Schedule of Friday Lunch Upcoming Topics and Speakers:

January 27: The Generalist Function in the Evolving Health Care System. With Kurt Stange M.D., Ph.D., Distinguished University Professor and Editor, Annals of Family Medicine.***Alternate Location: Guilford House, First Floor Lounge***

February 3: Democracy and Demagogues: Lessons from Ancient Greece and Rome. With Rachel Sternberg, Ph.D., Associate Professor of Classics, and Timothy Wutrich, Ph.D., Senior Instructor of Classics.

February 10: Immigration Policy and the Trump Administration. With David Wolfe Leopold J.D., Past President, American Immigration Lawyers Association.

February 17: The New Health Education Campus and the Future of Health Care. With James Young M.D., Executive Dean, Cleveland Clinic Lerner College of Medicine of Case Western Reserve University.

February 24: Challenges Facing the U.S. Intelligence Community. With Vincent E. McHale, Ph.D., Marcus A. Hanna Emeritus Professor of Political Science.

March 3: Staffing and Organizing the Trump Presidency. With David B. Cohen, Ph.D., Professor of Political Science, University of Akron.

March 10: Nuclear Weapons. With William J. Fickinger, Ph.D., Emeritus Professor of Physics.

March 17: No program, Spring Break.

March 24: Energy Storage: A Key to Sustainability. With Daniel A. Scherson, Ph.D., Frank Hovorka Professor of Chemistry and Director, Ernest B. Yeager Center for Electrochemical Sciences.

March 31: Program to be Determined

April 7: Merkel’s Challenge: Managing Trump, Putin, and a Million Syrians. With Mark K. Cassell, Ph.D., Professor of Political Science, Kent State University.

April 14: Brazil’s Political Crises. With Juscelino F. Colares, Ph.D., Schott-Van den Eyden Professor of Business Law and Associate Director, Frederick K. Cox International Law Center.

April 21: Program to be Determined

April 28: Putin’s Russia. With Kelly M. McMann, Ph.D., Associate Professor of Political Science and Director, International Studies Program.

January 16, 2017

If you would like to reply, submit items for inclusion, or not receive this weekly e-mail please send a notice to:

Upcoming Events

International Economic Policy Under the Trump Administration

A discussion with Juscelino F. Colares, J.D., Schott-van den Eynden chair in Business Law and Associate Director of the Frederick K. Cox International Law Center, School of Law; Susan Helper, Ph.D., Frank Tracy Carlton Professor of Economics at the Weatherhead School of Management; Elliot Posner, Ph.D., Associate Professor of Political Science; and Tim Webster, J.D., Assistant Professor of Law and Director of Asian Legal Studies, School of Law. Thursday, January 19, 2017, 4:30 - 5:30 p.m., Moot Courtroom (A59), Gund Hall, Case Western Reserve University, 11075 East Blvd., Cleveland, Ohio 44106 .

What will international economic policy look like under President Trump?

On the campaign trail, Candidate Trump promised to shred NAFTA, impose tariffs on Chinese goods, and withdraw from the World Trade Organization. Since the election, President-Elect Trump has filled cabinet posts with billionaires, steel and oil magnates, and advocates of protectionism. He has also persuaded American businesses to stay in the United States, and not set up factories in Mexico. His transition team has promised a "seismic and transformative shift in trade policy." On January 20, Donald Trump will become the forty-fifth U.S. President. Will he, as promised, brand China a currency manipulator? More generally, what does President Trump mean for the American and global economy?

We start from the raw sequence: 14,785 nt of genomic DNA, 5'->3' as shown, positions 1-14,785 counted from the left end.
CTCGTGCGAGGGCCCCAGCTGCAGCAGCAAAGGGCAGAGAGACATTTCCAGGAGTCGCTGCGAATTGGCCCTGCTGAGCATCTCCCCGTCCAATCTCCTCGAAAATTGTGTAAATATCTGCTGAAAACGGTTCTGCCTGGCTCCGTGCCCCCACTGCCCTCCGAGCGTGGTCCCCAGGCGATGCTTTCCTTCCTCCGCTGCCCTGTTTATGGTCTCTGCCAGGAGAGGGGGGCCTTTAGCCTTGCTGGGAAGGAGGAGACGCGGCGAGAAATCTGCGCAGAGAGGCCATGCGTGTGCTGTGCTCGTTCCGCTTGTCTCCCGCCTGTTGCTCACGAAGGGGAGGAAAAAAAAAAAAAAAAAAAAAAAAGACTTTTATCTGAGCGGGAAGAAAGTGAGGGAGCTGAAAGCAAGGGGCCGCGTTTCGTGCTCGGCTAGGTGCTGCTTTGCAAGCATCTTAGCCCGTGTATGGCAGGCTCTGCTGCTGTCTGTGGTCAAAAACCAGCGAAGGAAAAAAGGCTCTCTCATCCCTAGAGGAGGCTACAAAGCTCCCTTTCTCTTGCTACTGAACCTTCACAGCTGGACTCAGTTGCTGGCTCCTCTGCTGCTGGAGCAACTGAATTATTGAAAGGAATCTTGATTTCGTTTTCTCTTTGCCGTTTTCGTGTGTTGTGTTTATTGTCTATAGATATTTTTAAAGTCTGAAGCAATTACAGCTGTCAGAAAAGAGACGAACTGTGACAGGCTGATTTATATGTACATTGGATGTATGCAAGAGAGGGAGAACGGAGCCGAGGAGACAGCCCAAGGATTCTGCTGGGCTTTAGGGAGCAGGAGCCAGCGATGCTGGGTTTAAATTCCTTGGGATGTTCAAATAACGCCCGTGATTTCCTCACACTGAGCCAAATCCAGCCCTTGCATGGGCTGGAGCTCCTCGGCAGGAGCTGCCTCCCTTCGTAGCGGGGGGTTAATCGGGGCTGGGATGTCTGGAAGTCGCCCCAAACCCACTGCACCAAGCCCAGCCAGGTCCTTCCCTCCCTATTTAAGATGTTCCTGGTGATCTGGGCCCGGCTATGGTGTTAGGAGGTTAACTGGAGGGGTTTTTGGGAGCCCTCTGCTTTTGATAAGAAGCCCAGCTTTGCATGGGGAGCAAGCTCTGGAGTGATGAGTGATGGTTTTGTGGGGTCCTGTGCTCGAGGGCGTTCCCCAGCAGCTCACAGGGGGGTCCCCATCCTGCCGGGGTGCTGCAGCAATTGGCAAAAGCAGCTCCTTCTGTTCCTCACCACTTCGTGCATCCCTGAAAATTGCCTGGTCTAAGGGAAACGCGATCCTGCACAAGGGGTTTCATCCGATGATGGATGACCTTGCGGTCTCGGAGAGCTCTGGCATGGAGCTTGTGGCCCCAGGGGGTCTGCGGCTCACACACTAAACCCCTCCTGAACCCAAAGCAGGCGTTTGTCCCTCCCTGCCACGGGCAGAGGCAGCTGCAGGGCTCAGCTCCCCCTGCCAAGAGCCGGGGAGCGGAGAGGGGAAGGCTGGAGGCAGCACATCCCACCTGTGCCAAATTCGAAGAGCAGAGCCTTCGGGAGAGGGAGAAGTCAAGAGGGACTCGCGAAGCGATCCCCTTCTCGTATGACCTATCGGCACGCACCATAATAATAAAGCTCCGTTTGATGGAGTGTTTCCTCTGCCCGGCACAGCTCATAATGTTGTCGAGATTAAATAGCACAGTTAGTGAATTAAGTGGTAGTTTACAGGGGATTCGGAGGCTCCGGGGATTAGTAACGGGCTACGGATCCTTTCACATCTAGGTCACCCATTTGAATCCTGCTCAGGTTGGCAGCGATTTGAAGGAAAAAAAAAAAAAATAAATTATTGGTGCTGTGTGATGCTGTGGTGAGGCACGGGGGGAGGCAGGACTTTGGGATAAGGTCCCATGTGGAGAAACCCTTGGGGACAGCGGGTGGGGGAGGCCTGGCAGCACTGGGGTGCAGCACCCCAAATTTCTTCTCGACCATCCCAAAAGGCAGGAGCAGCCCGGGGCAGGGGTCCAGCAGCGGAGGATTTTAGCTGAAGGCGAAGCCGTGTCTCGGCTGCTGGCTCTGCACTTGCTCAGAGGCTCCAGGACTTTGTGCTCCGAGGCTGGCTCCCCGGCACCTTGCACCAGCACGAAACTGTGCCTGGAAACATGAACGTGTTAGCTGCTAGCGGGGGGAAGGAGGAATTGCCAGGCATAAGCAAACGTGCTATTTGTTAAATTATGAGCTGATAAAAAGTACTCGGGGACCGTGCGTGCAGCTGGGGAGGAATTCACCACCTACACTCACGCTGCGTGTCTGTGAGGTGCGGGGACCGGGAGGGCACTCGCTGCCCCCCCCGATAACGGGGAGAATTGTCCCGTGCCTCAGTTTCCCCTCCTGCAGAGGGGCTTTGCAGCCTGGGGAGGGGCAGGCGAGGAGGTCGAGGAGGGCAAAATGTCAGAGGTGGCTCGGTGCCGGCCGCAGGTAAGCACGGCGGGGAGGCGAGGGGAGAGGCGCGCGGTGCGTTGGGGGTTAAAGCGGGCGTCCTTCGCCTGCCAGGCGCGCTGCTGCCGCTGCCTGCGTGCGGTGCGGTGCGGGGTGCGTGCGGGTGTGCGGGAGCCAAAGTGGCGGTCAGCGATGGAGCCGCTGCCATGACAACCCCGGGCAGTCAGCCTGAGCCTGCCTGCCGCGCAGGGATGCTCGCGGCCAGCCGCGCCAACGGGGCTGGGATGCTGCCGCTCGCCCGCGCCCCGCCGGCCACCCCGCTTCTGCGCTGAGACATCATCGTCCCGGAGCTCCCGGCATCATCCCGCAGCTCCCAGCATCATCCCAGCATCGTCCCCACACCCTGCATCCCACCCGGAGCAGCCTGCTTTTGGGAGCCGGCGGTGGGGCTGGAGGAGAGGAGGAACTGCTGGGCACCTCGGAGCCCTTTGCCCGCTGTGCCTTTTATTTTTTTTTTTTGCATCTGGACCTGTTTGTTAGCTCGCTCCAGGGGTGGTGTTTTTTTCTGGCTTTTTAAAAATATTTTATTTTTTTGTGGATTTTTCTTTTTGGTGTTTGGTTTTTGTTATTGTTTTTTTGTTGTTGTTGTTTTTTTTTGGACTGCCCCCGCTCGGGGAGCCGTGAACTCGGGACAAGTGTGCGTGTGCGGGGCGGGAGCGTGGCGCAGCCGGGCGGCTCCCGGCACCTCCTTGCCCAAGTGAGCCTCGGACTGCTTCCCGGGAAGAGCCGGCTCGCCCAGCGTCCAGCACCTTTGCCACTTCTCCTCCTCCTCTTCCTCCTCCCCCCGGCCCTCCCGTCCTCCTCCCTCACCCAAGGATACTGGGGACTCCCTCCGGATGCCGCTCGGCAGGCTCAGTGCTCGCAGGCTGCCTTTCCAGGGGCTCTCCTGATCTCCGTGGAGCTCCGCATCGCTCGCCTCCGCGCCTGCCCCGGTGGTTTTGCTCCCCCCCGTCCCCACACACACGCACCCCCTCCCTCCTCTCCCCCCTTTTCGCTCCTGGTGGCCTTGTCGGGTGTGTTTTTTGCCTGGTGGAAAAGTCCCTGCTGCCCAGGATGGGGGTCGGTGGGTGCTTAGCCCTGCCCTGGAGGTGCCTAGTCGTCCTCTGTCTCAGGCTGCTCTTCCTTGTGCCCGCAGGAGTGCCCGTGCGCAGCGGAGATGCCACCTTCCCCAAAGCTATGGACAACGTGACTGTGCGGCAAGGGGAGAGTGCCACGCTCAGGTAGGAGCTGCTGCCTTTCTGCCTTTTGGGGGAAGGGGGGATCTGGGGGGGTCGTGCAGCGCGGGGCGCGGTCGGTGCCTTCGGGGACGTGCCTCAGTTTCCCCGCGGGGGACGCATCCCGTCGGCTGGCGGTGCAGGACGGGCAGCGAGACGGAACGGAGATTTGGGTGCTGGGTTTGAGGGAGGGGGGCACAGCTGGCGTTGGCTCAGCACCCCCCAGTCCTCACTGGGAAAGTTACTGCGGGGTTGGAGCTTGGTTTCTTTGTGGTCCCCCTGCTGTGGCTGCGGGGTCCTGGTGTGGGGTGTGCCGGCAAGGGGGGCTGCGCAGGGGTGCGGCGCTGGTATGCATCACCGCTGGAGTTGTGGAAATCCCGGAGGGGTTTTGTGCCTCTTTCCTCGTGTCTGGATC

This panel will explore the ramifications of Trump's statements and policies from interdisciplinary perspectives.

American Sickness: How Healthcare Became Big Business and How You Can Take It Back

A discussion with Elisabeth Rosenthal, a nationally-renowned columnist and editor-in-chief of Kaiser Health News, Monday, March 6, 2017, 4:30 p.m. - 5:30 p.m., Moot Courtroom (A59), Gund Hall, Case Western Reserve University, 11075 East Blvd., Cleveland, Ohio 44106.

In this lecture Elisabeth Rosenthal will diagnose one of the underlying flaws in the American healthcare system - the sizable price tag.

American healthcare is a big business, leading to expenses for procedures and drugs that are higher than in any other developed country. How did we come to have our high-priced healthcare system, and what can we do about it?

Rosenthal, author of the NY Times' series Paying Till it Hurts, will preview her ideas from her upcoming book, An American Sickness: How Healthcare became Big Business and How You Can Take it Back.

Elisabeth Rosenthal, Editor-in-Chief, joined KHN in September 2016 after 22 years as a correspondent at the New York Times, where she covered a variety of beats from healthcare to environment to reporter in the Beijing bureau. While in China she covered SARs, bird flu and the emergence of HIV/AIDS in rural areas. Libby's two-year-long New York Times series "Paying Till it Hurts" (2013-14) won many prizes for both health reporting and its creative use of digital tools. She is a graduate of Stanford University and Harvard Medical School and briefly practiced medicine in a New York City emergency room before converting to journalism.

January 2017







































Visit the Public Affairs Discussion Group Web Site.

Center for Policy Studies | Mather House 111 | 11201 Euclid Avenue | Cleveland, Ohio 44106-7109 | 
Phone: 216.368.6730 | Part of the: College of Arts and Sciences
© 2017 Case Western Reserve University | Cleveland, Ohio 44106 | 216.368.2000 | legal notice